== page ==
Power Mobility Device Fee Schedule Cuts Prices Drastically
On Oct. 2 the Centers for Medicare and Medicaid Services(CMS) released the fee schedule amounts for the new Power Mobility Device HCPCS Codes scheduled to take effect Nov. 15. The state-by-state fee schedule is posted on the CMS Web site at www.cms.hhs.gov/DMEPOSFeeSched/LSDMEPOSFEE/itemdetail.asp?filterType=none&filterByDID=-99&sortByDID=3&sortOrder=ascending&itemID=CMS1187467. The SADMERC also posted the revised Product Classification List for the PMD codes.
Industry experts and providers alike are in a state of shock especially when CMS' memo to Capitol Hill stated that "the fee schedule amounts for these new codes were established after careful consideration of input from PMD manufacturers and suppliers." In a statement released by Cara Bachenheimer, Invacare's vice president of government relations, "CMS must retract the Oct. 2 PMD prices and work with consumers, physicians, providers and manufacturers to establish fair prices that ensure consumer access to the medically appropriate power mobility device."
The new fees are replete with problems, says
Bachenheimer who provided the following example: "A Group 2 single power option power wheelchair will get paid at a higher rate than a more complex Group 3 single power option wheelchair. At the same time, the price point for that same Group 2 device is less than CMS' identified Internet price.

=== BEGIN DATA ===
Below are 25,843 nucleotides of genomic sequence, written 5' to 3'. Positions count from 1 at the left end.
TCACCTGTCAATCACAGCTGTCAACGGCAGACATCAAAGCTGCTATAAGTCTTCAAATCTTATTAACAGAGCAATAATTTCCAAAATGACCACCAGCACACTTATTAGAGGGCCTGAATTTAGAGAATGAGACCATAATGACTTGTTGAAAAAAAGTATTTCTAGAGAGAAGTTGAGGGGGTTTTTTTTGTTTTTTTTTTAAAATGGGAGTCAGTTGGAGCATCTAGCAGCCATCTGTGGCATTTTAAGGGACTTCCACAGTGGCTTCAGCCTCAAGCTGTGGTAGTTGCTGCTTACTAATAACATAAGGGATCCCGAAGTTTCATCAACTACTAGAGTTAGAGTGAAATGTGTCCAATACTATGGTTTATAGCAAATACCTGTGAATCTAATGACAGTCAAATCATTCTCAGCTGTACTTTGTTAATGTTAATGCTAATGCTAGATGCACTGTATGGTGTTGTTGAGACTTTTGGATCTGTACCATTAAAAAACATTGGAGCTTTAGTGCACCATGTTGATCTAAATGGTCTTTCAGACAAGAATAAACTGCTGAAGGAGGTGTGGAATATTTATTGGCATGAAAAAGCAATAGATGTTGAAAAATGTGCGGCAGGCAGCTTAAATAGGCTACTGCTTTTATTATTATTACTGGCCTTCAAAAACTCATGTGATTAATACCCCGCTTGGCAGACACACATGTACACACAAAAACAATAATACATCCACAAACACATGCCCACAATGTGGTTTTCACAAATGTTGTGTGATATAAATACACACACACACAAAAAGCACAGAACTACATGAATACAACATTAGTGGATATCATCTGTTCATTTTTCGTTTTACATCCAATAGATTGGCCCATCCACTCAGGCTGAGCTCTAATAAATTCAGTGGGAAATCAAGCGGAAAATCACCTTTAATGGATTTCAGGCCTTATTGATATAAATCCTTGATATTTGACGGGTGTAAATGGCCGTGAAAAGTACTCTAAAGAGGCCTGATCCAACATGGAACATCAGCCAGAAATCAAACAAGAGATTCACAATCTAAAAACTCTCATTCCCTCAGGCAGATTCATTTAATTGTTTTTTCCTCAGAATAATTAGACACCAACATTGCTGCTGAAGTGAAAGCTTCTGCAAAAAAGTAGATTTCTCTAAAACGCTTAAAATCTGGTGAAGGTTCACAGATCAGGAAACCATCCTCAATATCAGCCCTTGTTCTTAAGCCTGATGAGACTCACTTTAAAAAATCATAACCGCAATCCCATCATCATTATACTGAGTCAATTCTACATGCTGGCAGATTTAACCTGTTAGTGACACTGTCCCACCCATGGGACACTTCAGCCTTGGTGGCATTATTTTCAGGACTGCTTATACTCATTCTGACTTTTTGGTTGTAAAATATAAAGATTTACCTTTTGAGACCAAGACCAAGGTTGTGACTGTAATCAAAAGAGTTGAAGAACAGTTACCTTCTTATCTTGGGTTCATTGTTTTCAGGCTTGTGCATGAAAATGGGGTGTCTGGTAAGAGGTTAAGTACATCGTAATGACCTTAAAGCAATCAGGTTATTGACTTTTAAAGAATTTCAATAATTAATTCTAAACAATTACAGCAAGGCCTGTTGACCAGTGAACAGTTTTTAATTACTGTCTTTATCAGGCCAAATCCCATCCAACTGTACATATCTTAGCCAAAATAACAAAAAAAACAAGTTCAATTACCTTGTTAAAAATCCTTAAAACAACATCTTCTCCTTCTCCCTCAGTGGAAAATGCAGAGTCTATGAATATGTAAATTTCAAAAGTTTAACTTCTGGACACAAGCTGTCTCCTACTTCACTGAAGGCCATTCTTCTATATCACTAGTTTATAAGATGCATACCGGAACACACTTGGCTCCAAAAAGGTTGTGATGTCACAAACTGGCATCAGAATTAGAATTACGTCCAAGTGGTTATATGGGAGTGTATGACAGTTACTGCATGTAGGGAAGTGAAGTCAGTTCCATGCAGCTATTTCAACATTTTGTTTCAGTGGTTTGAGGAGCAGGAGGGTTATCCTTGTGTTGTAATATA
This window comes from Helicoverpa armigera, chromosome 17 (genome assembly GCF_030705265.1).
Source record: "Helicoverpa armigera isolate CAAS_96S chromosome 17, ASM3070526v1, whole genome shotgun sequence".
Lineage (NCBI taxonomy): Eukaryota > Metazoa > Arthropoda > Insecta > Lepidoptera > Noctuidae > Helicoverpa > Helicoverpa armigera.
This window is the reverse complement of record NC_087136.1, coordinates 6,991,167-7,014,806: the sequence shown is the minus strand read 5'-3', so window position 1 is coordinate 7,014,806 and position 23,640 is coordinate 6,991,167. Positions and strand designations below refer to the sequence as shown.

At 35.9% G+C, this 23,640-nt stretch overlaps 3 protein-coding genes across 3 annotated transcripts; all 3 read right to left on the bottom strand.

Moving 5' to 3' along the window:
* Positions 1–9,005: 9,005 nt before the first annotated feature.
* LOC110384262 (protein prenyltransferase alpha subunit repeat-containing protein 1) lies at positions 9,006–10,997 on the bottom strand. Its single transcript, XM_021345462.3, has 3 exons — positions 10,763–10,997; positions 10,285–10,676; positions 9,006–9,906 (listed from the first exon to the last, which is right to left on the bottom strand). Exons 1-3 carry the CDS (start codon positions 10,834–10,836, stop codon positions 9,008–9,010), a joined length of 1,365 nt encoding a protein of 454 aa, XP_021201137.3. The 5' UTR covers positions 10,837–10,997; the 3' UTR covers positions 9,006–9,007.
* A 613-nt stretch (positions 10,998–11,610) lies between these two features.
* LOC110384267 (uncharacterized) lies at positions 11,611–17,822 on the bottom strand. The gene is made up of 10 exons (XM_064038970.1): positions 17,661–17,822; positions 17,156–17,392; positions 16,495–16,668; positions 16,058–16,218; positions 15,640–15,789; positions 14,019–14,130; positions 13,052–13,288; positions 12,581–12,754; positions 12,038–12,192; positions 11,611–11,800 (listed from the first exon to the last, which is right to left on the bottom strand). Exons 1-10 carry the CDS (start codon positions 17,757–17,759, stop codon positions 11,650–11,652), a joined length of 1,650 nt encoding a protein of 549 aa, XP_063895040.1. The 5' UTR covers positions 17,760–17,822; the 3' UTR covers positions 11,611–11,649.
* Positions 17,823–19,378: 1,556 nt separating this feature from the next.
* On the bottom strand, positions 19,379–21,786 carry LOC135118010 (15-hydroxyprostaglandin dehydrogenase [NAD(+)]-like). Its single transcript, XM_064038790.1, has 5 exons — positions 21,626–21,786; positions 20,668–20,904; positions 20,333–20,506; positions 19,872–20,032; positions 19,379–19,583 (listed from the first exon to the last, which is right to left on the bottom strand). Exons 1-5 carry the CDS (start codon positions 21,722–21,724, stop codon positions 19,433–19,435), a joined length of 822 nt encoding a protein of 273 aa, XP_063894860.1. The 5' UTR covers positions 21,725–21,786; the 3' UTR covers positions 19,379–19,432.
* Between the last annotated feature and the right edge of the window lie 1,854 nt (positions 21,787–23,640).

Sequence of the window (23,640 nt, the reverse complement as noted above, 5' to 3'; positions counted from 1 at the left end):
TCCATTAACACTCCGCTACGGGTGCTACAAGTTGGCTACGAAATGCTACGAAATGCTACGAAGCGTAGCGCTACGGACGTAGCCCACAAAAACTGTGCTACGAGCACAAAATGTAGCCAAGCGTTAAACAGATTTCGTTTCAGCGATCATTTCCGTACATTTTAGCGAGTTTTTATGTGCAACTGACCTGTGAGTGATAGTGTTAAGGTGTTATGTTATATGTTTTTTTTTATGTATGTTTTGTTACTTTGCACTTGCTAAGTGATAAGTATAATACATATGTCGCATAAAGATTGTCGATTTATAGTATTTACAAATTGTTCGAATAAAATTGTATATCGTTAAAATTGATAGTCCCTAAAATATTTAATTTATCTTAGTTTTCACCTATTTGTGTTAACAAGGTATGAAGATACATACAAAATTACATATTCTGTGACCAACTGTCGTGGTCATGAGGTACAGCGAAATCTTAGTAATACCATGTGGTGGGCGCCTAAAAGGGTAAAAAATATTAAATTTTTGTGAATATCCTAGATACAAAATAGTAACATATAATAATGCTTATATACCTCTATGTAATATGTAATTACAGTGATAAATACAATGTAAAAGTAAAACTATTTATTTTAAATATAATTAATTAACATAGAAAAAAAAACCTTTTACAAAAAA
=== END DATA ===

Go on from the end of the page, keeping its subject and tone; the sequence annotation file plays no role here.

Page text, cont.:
In a statement released by Invacare, for high end products that are used by consumers with severe disabilities, there will be up to a 41 percent reduction; this will prevent consumers with disabilities from having access to the appropriate power wheelchair unless they are affluent enough to pay for the wheelchair themselves. These products are used by beneficiaries with severe diagnoses such as ALS, muscular dystrophy, cerebral palsy, spinal cord injury and severe brain injury. For consumer/geriatric mobility, the proposed fee schedule calls for a 21-44 percent reduction, which will also prevent need seniors from accessing the appropriate device.
Mal Mixon, chairman and CEO of Invacare Corp. said, "I was in the Rose Garden when former President George H.W. Bush signed the Americans with Disabilities Act into law. I don't believe it is the current Administration's or Congress's intention to effectively prevent people with disabilities from being able to obtain the power wheelchair they need to get around in their homes and communities.
Seth Johnson, chair of the American Association for Homecare Rehab and Assistive Technology Council (RATC), said, "RATC believes that many of these new fee schedule amounts are totally unreasonable and must be corrected. The drastic cuts put in effect by the new fee schedule will reduce access to care and prevent patients from getting the mobility devices they require."
According to AAHomecare, providers of rehab should notify their members of Congress to:
- Ask Congressional leaders to instruct CMS to retract the fee schedule for power mobility devices because the drastic cuts will reduce patient access to medically appropriate equipment.
- Ask Congressional leaders to instruct CMS to develop fair pricing by using an appropriate methodology and working with the rehab community.
The RATC Council and other stakeholders will also ask Congress and CMS to stop any implementation of the fee schedule until CMS can establish fair prices. Johnson said, "We have six weeks before the Nov. 15 implementation deadline to impress upon CMS and Congress the need to make significant changes to the published fee schedule amounts."
AAHomecare will develop talking points and sample letters for providers to use. Access the CMS ceiling and floor fee schedule amounts for the PMD codes (K0800 through K0899) at www.cms.hhs.gov/DMEPOSFeeSched/Downloads/pmd_fee.pdf.
This article originally appeared in the October 2006 issue of HME Business.